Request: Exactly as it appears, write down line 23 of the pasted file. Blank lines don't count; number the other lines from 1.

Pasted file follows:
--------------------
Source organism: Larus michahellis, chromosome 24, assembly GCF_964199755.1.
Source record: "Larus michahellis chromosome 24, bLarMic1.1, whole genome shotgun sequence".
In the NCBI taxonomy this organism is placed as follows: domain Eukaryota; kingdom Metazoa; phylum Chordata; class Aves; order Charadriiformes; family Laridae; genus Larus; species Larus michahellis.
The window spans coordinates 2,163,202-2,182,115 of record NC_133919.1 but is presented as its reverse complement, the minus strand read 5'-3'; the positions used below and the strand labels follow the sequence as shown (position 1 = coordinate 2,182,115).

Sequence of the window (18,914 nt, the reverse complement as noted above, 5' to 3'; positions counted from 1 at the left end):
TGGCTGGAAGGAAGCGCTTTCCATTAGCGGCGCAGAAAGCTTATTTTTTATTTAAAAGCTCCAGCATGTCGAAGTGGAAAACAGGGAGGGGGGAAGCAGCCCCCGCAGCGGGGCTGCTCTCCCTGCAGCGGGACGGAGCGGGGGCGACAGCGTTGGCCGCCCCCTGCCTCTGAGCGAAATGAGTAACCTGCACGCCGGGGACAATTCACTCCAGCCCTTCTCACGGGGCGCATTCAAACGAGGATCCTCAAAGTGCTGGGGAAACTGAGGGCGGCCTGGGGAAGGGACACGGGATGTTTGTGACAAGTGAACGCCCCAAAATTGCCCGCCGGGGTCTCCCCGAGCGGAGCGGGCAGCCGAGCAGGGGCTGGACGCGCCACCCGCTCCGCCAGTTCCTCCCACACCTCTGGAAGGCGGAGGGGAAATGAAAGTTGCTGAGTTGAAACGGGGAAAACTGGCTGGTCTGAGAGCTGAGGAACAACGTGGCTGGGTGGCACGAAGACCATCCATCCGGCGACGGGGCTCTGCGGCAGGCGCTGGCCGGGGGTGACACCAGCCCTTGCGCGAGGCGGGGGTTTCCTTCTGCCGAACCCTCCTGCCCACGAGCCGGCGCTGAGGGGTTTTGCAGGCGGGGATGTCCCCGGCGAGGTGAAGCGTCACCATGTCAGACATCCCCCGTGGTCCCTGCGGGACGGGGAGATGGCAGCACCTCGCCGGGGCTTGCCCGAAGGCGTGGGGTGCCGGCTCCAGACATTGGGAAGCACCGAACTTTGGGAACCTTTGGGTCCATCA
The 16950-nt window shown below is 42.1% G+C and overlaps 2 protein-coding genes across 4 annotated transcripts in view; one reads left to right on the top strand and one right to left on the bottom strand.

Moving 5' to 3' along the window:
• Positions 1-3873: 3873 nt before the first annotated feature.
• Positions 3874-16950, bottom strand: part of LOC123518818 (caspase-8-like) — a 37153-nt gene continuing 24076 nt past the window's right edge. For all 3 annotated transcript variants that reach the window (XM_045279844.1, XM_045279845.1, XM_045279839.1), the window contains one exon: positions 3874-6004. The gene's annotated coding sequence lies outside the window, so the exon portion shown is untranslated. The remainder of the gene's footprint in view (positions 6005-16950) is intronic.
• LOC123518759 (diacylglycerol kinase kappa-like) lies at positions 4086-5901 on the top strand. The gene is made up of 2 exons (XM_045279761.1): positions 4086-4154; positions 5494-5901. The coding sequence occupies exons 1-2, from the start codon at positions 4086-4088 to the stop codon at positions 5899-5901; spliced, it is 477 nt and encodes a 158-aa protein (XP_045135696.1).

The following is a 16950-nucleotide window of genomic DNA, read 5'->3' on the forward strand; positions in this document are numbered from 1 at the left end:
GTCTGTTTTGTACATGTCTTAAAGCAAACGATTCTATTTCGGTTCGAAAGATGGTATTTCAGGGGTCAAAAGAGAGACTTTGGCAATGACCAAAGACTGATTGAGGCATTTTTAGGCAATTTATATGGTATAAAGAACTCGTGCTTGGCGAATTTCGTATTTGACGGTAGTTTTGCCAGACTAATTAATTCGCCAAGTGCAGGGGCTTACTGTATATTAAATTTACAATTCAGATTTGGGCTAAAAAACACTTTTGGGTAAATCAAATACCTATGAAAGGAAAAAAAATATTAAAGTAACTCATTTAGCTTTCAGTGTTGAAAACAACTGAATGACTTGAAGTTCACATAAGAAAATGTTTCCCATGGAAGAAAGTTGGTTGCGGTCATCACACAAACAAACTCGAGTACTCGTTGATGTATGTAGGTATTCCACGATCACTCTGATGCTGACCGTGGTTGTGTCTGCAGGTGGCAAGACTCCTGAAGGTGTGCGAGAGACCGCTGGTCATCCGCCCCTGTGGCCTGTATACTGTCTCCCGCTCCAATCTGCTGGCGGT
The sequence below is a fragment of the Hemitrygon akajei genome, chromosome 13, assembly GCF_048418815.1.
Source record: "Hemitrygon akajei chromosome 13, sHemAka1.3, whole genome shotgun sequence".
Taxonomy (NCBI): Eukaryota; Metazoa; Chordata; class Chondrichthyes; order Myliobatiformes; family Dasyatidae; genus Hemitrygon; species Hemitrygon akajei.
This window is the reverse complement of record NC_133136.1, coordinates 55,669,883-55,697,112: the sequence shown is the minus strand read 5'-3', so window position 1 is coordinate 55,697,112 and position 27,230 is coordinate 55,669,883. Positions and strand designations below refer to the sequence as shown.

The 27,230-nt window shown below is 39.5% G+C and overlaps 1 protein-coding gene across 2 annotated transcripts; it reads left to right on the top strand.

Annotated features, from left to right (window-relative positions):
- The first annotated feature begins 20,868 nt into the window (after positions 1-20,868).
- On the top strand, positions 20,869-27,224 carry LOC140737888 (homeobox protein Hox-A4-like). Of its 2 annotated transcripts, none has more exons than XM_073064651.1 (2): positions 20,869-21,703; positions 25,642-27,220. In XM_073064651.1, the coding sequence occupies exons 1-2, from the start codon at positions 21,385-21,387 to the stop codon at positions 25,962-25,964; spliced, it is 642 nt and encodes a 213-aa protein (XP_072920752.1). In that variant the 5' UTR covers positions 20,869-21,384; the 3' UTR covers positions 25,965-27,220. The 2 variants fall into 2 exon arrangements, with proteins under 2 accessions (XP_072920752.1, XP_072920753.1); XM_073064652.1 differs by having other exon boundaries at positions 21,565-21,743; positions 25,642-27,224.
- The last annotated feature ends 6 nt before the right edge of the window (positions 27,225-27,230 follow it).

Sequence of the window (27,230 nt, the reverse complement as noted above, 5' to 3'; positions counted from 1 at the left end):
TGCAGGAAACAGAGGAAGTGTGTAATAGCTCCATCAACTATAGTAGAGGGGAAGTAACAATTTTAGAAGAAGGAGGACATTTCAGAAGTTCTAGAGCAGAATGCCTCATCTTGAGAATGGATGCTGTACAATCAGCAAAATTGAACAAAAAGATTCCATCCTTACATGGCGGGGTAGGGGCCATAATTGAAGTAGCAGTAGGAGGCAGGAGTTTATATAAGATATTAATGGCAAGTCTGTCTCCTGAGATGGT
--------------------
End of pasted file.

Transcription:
Sequence of the window (27,230 nt, the reverse complement as noted above, 5' to 3'; positions counted from 1 at the left end):